“What is the goal? Whatever the purpose is, the result is weakening the response in Grey-Bruce and putting lives in danger. It is inappropriate behaviour on any given day of the week in a normal year. In a pandemic, it is reckless and dangerous and that is why I am here today,” Arra continued.

At the same council meeting, Ian Boddy mayor of Owen Sound, did not allow the letter that was written to the board of health and signed by one of his own councillors, to be read at the council meeting as “it does not relate to city business as council has no authority over the health unit’s budget or board.”

The conversation around Arra’s salary continued at a Grey County council meeting held earlier today when Boddy added that the letter sent to the board of health was not supported by the rest of the Owen Sound council.

“I think it's extremely important that we appreciate and state clearly that we appreciate everything that Dr. Arra has done for us,” Boddy continued.

Owen Sound councillor Richard Thomas was also present at the Grey County council meeting and echoed a similar message as the mayor.

“I will assure you that what you are hearing is a single individual's opinion in Owen Sound. A single individual who does not understand the role of a municipal councillor, and feels that a municipal councillor alone has more power than a group of visible councillors together. And that's just wrong,” Thomas said. “I regret that Dr. Arra has been the victim of the agenda of disruption.”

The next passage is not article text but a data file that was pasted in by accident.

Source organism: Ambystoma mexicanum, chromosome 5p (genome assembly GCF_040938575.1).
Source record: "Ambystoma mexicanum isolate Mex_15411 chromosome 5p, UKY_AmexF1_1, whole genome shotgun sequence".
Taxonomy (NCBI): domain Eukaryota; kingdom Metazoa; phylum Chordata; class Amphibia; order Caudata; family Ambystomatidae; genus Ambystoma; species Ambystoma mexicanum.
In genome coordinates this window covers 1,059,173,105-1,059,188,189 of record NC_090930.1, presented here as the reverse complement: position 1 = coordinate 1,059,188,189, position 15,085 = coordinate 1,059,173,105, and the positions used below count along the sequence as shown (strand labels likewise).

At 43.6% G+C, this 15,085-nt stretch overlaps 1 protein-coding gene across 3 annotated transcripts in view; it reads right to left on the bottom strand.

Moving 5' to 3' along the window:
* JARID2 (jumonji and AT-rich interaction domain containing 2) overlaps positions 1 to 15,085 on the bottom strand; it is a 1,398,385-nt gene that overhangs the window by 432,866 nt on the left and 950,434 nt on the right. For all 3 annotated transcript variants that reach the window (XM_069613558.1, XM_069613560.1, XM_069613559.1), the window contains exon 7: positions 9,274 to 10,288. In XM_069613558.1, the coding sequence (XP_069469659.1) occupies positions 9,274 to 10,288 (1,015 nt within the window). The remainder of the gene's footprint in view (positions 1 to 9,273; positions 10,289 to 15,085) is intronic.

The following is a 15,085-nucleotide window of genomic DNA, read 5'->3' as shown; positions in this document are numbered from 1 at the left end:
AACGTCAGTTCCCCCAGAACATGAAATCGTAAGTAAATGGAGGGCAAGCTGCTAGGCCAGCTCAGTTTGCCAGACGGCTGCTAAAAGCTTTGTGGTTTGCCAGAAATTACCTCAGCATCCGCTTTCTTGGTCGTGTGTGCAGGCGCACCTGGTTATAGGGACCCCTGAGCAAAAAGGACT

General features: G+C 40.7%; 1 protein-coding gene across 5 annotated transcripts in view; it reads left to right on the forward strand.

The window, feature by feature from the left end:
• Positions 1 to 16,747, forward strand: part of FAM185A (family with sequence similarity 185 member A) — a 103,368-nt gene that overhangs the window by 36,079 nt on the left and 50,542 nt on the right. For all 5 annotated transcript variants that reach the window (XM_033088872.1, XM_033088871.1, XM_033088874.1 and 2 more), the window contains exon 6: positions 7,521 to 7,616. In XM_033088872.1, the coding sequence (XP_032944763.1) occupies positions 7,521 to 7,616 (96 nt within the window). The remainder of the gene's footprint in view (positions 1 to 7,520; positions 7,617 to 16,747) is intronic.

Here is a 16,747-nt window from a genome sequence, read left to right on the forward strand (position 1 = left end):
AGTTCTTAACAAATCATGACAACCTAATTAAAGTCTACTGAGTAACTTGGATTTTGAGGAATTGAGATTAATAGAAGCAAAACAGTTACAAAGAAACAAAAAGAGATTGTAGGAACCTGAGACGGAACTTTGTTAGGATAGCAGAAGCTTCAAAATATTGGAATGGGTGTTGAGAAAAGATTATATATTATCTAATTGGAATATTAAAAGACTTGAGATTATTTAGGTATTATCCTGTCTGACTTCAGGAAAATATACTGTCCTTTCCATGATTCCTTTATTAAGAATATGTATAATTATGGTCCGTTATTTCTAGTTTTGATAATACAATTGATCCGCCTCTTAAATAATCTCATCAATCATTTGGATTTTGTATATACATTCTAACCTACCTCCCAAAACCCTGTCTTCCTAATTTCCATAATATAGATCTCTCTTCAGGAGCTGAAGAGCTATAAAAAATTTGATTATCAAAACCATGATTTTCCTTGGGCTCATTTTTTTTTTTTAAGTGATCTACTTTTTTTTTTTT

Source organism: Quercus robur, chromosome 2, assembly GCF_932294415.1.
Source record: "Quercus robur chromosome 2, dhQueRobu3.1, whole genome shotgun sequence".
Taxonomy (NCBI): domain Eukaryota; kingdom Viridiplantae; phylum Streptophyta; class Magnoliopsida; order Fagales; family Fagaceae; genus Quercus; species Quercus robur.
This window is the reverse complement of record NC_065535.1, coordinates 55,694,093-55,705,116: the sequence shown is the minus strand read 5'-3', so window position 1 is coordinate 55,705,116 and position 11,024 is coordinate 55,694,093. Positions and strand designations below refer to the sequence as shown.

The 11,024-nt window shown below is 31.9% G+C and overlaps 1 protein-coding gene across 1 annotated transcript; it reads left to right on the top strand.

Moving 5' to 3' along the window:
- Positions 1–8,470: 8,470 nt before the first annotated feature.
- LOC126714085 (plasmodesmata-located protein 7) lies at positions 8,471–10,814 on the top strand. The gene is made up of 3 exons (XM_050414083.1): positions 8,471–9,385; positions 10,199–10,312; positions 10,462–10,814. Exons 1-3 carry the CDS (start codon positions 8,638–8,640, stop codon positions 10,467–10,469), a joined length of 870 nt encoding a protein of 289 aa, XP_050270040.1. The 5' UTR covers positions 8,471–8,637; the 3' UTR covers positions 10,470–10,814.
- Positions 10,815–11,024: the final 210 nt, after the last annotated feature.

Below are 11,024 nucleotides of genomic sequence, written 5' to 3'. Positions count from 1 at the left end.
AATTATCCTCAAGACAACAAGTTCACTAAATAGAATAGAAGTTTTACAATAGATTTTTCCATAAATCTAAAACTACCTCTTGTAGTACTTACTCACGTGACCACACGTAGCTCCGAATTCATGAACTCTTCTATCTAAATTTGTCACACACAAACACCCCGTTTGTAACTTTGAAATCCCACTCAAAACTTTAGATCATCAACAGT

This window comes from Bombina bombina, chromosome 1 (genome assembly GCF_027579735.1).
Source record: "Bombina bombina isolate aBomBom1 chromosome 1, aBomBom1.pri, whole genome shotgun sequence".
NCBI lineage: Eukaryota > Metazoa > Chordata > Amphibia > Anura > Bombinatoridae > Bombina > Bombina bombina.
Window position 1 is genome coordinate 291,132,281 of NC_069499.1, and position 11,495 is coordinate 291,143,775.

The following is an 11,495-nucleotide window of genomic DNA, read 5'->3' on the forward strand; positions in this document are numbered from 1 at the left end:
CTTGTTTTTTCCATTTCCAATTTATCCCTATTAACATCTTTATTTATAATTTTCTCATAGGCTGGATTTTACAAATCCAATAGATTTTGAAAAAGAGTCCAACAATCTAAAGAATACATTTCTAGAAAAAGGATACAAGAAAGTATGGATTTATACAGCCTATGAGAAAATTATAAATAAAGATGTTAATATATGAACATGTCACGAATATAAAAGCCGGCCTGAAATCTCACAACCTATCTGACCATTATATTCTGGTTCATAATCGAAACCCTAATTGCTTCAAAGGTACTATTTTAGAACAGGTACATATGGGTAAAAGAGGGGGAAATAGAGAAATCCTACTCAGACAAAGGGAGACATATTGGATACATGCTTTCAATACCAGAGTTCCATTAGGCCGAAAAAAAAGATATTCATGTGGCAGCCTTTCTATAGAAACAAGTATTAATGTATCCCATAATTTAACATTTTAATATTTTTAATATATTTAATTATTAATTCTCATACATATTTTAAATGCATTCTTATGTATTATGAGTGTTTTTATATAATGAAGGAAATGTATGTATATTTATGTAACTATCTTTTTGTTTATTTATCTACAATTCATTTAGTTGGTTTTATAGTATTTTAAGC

In an effort to show support to Arra, his staff and the health unit, Grey County council presented a motion that directed staff to pen a letter of support on behalf of the council to Arra and his team. The letter will also be circulated to all lower-tier municipalities.

“This situation has not been easy for anybody. Let alone the people that are at the very front of the fight,” said the Town of the Blue Mountains deputy mayor, Rob Potter.

“We know over here that if we go 10 or 15 minutes to the east, we're into a different health unit where the situation is much different and the only thing that's different is that jurisdictional line that we would be crossing. We're very thankful to the health unit and doctor and all the work they've done,” Potter continued.

In a recorded vote the motion passed unanimously by county councillors.

Jennifer Golletz, Local Journalism Initiative Reporter, CollingwoodToday.ca